Australia’s university regulator, the Tertiary Education Quality and Standards Agency, has gone so far as to block 40 websites that get 450,000 monthly visits.
Education Secretary Jason Clare said on August 5: “Illegal fraud services threaten academic integrity and expose students to criminals who often attempt to extort students into paying large sums of money.” This gesture is certainly more symbolic than effective as such sites are accessible in other ways.
Chegg CEO Dan Rosensweig’s tendency is to shift the focus back to who he sees as the prime culprit: the university itself. Traditional colleges, he explained in 2019, need to adapt to the on-demand economy and the binge-worthy one accept the character of modern education. To that end, his company offers a service similar to Uber.
Rosensweig denies that his company enables fraud. Chegg’s code of honor states: “Academic integrity is a fundamental part of the learning process and we work to preserve it.” Its services are designed to “support, not replace, learning”.
To cover his tracks, Chegg warns of “severe consequences” that can result from misusing its services, “including but not limited to having our platforms suspended or your institution launching an investigation.”
But monitoring such borders is almost impossible. Detection has become difficult given the universities’ exploitative rating system.
Australia’s disproportionately precarious academic staff leaves little room or incentive to devote time to identifying such work. The average time spent grading students is one hour, and some universities have caught up by giving their tutors even less time to grade papers.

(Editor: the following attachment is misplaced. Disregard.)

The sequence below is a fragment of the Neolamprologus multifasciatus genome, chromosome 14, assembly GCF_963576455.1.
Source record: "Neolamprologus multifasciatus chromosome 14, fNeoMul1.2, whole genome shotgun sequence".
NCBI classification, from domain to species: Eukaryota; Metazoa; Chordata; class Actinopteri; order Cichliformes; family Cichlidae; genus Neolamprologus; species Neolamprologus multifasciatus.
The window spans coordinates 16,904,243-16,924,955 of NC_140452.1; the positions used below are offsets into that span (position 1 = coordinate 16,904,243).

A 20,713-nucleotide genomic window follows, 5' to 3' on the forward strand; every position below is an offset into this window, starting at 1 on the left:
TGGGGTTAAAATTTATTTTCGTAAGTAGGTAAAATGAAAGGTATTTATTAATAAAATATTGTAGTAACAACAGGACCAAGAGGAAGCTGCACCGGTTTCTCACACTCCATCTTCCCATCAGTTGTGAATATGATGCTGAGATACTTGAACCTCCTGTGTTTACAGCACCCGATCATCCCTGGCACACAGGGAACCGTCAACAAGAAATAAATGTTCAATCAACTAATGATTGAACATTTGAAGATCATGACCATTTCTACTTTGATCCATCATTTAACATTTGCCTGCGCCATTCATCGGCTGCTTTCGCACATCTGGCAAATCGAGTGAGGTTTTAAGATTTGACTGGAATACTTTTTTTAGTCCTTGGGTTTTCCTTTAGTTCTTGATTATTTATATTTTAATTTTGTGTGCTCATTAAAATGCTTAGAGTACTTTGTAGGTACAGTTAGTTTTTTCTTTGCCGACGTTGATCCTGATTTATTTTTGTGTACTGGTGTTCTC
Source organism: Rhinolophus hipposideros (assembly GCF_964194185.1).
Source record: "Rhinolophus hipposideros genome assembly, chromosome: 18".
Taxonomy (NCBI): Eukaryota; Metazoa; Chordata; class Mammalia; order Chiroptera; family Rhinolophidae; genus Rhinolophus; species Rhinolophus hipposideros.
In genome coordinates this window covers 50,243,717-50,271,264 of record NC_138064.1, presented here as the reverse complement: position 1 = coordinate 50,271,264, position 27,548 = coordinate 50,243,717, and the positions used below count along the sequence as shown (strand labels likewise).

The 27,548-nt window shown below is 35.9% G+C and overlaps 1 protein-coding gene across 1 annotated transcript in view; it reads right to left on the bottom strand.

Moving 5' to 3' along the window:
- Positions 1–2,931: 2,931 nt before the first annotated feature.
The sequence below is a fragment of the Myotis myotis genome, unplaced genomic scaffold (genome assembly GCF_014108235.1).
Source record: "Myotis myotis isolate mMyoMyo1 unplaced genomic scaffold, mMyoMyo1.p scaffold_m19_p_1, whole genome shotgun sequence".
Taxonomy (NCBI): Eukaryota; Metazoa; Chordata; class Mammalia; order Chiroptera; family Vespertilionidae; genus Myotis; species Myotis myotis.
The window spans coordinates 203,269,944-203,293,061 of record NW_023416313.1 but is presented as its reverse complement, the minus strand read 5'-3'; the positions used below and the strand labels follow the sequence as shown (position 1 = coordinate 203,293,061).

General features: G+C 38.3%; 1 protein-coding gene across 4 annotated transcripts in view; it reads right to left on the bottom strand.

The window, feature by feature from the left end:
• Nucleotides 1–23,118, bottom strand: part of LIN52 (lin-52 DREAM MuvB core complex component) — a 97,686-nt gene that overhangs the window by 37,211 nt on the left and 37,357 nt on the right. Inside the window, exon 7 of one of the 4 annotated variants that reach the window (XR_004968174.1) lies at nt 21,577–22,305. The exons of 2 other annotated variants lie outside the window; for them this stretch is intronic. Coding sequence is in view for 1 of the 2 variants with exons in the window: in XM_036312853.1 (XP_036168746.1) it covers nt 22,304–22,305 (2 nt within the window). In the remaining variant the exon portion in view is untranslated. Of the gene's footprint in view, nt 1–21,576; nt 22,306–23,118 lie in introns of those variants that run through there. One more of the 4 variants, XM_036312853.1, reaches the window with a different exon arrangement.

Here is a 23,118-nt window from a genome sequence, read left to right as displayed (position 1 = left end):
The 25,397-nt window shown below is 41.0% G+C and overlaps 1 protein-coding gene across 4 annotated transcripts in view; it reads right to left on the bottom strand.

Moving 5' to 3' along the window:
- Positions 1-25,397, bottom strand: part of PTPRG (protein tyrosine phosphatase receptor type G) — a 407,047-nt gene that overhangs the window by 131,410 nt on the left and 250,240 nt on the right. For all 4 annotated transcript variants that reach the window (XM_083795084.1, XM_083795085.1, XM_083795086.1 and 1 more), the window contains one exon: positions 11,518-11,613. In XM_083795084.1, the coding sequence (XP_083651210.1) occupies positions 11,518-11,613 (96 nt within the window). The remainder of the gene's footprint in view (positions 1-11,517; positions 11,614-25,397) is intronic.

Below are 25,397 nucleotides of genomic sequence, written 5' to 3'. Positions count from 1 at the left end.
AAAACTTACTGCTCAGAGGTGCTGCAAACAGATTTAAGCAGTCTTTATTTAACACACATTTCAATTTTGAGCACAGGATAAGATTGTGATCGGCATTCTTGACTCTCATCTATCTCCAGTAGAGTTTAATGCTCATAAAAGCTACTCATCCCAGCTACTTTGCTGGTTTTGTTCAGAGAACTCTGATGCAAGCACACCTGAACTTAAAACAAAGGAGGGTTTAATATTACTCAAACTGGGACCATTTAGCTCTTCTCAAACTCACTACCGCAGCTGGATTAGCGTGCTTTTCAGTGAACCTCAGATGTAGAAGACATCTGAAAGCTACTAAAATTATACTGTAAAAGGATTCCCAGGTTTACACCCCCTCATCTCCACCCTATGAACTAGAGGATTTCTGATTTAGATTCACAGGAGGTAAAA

That ABC reported in August 2020 that tutors at 10 higher education institutions were effectively encouraged to “skim” reviews. RMIT University was brought before the Fair Work Commission by the National Tertiary Education Union for their abysmal rates, which limited the time taken to grade an essay and provide comments to students to a miserable 10 minutes per essay.
In such rich exploitative soils Chegg-ing is bound to thrive.
Universities can do a number of things in an academic arms race that they would otherwise inevitably lose. You can reconsider evaluation strategies. You can improve the conditions for tutors and staff responsible for grading. They can ease the absurd burdens imposed on international students whose treatment has been abominable during and before the pandemic.
Where there is hunger and desire there will be a market.
Universities have always faced the problem of fraud. But the market of mass, corporatized education has also produced the means of its own subversion.
Students who lack financial support and who are constantly faced with programs that put them at a disadvantage will always find a way. Integrity is meaningless in such a case, much like ethics would be to a starving creature.
Simply targeting the likes of Chegg won’t solve the problem. A broader institutional approach is needed, and Australian universities have repeatedly shown that they are not up to such challenges.
[Binoy Kampmark currently lectures at RMIT University.]